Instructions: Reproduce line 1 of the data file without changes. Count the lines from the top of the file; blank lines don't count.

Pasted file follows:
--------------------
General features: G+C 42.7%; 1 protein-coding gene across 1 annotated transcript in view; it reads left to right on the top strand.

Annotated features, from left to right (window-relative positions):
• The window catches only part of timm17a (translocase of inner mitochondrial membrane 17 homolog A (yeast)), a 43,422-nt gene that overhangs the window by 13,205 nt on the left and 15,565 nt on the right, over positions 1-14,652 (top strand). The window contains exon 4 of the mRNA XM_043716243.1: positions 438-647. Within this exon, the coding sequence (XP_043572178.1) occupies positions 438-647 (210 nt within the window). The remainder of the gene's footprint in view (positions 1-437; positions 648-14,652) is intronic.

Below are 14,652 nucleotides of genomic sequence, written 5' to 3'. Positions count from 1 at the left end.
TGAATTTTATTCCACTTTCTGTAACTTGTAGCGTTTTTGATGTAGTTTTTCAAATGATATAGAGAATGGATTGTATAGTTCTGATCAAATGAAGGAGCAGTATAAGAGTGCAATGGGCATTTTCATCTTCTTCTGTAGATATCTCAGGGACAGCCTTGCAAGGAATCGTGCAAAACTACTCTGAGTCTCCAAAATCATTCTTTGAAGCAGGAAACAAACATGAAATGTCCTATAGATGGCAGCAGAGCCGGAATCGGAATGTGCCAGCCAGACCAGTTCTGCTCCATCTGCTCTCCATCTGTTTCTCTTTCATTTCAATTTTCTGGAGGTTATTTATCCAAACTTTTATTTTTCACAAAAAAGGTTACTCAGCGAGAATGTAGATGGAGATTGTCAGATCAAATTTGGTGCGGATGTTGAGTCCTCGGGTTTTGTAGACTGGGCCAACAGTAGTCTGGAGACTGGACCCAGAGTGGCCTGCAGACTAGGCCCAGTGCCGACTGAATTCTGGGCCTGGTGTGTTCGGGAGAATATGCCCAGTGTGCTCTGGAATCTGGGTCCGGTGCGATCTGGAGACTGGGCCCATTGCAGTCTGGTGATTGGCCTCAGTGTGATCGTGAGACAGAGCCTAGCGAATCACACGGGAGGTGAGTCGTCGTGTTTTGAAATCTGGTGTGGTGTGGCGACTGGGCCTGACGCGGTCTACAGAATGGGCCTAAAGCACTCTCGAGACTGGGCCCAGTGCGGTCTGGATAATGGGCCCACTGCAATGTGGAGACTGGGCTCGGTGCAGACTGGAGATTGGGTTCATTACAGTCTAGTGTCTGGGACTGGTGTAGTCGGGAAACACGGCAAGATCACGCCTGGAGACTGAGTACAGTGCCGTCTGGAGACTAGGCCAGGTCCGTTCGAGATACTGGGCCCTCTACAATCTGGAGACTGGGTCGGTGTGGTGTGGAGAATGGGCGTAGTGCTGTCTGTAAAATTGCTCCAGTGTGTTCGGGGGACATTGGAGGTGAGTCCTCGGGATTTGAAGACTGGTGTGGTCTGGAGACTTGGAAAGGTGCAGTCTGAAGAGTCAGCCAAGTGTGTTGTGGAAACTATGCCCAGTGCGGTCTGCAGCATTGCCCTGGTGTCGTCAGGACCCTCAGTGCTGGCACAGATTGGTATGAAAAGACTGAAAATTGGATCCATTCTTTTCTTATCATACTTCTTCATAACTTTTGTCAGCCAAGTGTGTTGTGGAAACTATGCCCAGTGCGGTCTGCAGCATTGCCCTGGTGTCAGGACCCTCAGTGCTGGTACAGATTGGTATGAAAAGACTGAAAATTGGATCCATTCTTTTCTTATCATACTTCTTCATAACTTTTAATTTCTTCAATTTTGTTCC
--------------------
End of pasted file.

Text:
General features: G+C 42.7%; 1 protein-coding gene across 1 annotated transcript in view; it reads left to right on the top strand.